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Dear Prospective Student,

Thank you for your interest in UIC and in my lab in particular. I will be reviewing graduate student applications to the social psychology program in anticipation of taking a new student or students for Fall 2018. I am particularly eager to identify students with interests at the intersection of social, political, and moral psychology. The Skitka Lab emphasizes inclusion and diversity in achieving and sustaining excellence in research, training, and outreach. We are committed to an intellectual climate that is welcoming, nurturing, and challenging. We respect and value the full spectrum of human diversity in race, ethnicity, religion, gender identity, sexual orientation, socio-economic background, age, disability, national origin, or political orientation. Members of the lab work together to create an environment of inclusion, mutual respect, safety, and support and we favor people who want to work in a cooperative and supportive environment.

If you haven’t already done so, I recommend that you read examples of the kinds of research we do in my lab before applying. Compatibility of research interests between students and their faculty advisors is one of the best predictors of graduate student success. Finding an advisor who most closely matches your interests is therefore critically important to your long term success. Some good articles to get a sense of the kinds of work my students and I do -- and areas we’re likely to continue working in-- can be found here, here, and here (all include student co-authors. Note: These articles may not all be my most recent papers, but are ones I feel best represent the kind of work we tend to do, and I hope to do going forward). Something you might notice is that our work is methodologically varied— we’re as likely to do national survey research as we are behavioral research in the lab and everything in between: I am interested in students who share my enthusiasm for taking a multi-method approach to understanding a given problem. And one way to gauge whether we would have good fit is to pay attention to how you feel when reading these papers: Can you see yourself not only doing this kind of research, but love doing it? Can you see yourself writing these kinds of papers once you get some statistical training? Or were you bored to tears?

Although fit with your primary advisor is important, it is also important to have intellectual support beyond one’s advisor’s lab. In addition to having a very strong social/personality program at UIC and strong connections across the different faculty members’ labs, students in my lab have the opportunity to develop scholarly connections with graduate students and faculty at the many other doctoral level programs in the Chicagoland area. The Chicagoland MOrality REsearchers (C-MORE) has a mailing list of 50+ graduate students, post-doctoral scholars, and faculty from the University of Chicago, Northwestern, Loyola, DePaul, and of course, UIC, who have cross-disciplinary interests in morality. C-MORE has a city-wide lab meeting 2-3 times a year, with hosting rotating between the various participating universities. Chicago is always where the Midwestern Psychological Association and the Midwestern Political Science Association annual meetings are held. Long story short, there are many opportunities for intellectual stimulation and scholarly networking for graduate students at UIC.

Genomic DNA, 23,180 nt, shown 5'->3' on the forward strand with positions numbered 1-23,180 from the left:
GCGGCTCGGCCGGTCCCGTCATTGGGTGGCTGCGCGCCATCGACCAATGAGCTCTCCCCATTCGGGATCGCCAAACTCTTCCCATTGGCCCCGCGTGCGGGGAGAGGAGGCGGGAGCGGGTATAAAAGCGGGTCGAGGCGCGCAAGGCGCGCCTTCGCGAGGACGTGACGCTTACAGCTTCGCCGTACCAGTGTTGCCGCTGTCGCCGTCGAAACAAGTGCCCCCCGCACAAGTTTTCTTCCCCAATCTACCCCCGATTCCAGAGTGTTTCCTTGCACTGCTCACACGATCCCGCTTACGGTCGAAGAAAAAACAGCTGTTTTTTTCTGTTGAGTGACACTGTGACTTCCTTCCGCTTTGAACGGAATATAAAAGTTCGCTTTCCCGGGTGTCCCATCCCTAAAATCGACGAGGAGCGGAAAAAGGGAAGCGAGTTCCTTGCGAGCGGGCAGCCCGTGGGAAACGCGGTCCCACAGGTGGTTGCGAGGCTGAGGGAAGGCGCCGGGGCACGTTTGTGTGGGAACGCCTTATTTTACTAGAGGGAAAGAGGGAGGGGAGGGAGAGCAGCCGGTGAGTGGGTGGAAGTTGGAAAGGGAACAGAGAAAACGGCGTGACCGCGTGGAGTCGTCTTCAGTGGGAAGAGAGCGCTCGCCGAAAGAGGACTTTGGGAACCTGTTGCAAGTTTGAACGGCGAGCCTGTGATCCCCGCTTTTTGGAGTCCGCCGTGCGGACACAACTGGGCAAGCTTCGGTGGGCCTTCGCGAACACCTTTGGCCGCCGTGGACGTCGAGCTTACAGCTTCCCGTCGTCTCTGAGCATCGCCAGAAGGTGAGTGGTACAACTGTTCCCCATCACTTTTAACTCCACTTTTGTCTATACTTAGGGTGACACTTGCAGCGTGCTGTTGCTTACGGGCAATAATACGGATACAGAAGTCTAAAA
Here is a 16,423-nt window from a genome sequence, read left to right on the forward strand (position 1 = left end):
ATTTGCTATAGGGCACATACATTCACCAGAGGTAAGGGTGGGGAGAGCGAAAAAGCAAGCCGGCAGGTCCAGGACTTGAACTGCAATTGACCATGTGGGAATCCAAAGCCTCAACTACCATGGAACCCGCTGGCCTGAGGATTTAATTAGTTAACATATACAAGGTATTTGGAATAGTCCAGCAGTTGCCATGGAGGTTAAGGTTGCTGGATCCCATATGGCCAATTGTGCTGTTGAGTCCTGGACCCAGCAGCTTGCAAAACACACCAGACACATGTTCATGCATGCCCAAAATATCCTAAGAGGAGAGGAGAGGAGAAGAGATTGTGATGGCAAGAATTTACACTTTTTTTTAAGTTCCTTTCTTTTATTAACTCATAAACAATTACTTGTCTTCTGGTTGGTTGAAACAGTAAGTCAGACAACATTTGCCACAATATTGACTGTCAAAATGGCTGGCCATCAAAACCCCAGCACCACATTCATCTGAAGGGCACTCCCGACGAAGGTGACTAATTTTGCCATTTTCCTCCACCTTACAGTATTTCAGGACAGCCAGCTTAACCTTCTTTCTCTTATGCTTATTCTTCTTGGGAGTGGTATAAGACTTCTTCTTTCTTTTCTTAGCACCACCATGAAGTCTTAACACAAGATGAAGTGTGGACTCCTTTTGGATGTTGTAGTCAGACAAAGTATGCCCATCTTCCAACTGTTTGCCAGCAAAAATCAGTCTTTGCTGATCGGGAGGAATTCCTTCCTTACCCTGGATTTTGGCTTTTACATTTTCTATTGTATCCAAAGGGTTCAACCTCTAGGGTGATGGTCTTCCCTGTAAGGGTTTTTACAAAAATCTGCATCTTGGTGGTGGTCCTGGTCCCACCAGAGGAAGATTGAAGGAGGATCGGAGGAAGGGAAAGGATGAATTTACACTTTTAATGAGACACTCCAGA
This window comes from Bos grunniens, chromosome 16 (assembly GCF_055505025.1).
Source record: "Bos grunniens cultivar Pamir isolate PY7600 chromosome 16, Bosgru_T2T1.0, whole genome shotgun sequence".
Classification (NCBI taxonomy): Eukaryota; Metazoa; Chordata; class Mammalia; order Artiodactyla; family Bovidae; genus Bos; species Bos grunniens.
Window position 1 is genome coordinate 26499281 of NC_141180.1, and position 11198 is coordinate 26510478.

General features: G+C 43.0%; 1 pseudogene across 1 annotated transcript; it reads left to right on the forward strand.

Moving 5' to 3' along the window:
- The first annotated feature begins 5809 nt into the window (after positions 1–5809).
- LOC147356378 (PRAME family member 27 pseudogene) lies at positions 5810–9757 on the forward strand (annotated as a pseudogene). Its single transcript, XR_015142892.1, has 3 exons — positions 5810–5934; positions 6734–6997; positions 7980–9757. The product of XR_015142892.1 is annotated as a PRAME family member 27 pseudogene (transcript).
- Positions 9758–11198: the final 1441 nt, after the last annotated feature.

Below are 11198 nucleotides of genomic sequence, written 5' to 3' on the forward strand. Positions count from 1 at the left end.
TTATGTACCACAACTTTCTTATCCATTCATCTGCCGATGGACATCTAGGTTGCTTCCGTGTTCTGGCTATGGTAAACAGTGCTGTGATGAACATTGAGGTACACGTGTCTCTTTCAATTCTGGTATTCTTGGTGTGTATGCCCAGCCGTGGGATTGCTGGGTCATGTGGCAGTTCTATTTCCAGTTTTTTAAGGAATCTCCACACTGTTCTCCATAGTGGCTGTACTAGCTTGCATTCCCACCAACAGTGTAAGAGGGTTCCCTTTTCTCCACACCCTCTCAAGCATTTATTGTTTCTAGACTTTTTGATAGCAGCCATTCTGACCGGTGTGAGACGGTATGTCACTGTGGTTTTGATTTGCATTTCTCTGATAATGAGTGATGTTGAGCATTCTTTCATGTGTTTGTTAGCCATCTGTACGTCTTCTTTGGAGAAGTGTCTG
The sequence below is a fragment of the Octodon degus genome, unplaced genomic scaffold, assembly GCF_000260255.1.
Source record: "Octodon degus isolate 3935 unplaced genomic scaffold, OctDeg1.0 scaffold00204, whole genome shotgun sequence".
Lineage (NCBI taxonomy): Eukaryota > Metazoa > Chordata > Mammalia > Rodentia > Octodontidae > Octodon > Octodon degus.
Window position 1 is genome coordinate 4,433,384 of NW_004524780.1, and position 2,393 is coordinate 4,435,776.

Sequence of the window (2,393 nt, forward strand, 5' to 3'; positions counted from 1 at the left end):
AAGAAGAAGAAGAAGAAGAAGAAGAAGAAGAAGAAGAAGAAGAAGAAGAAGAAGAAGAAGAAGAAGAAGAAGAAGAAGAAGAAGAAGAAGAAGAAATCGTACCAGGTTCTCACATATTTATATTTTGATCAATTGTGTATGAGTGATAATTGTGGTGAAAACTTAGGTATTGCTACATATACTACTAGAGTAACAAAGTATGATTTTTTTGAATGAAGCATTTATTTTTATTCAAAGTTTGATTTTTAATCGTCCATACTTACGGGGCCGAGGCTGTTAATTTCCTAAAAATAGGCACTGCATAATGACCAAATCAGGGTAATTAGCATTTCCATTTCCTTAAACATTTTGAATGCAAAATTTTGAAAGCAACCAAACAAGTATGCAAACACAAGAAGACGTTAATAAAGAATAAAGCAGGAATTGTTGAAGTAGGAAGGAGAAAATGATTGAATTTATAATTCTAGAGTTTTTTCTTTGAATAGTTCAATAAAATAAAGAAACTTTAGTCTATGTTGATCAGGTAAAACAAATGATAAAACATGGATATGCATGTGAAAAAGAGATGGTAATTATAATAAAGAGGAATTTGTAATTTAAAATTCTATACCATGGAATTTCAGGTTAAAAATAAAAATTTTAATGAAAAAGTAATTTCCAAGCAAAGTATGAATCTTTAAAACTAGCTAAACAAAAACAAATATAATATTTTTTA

If you wish to apply for graduate study at UIC and in my lab in particular, please be sure to indicate in your personal statement that you wish to apply to work with me, and how your interests, training, and skills represent a good match with those of lab. If you have particular strengths that might make a contribution to the lab, such as prior research experience, statistical training, or programming skills, be sure to mention those as well. Although you are not specifically asked to provide one as part of your application packet, I also encourage you to include a writing sample with your application, such as class paper or honors thesis. The personal statement is in my particular case the most important part of the application and basis upon which I decide whether to consider a prospective student. Your interests don’t need to be a perfect match with my own but I nonetheless need to be persuaded to invest my time and energy in supporting you. Why should I select you over any other prospective student? What do you bring to the table that an advisor would find to be an especially valuable addition to her work and lab?

Although we have an application deadline in mid-December, the department takes some time with initial processing and active review of your application by faculty won’t begin until probably early to mid-January. Those who make my short list for consideration are usually contacted for a telephone or Skype interview. A smaller number of students may be invited for a campus visit for further consideration, something that will involve interviews not only with me, but with the other social/personality faculty and current graduate students. All notices of acceptance will be sent by no later than April 1.


Thank you again for your interest!

Best wishes,

Linda J. Skitka. Ph.D.
Professor and Associate Head of Psychology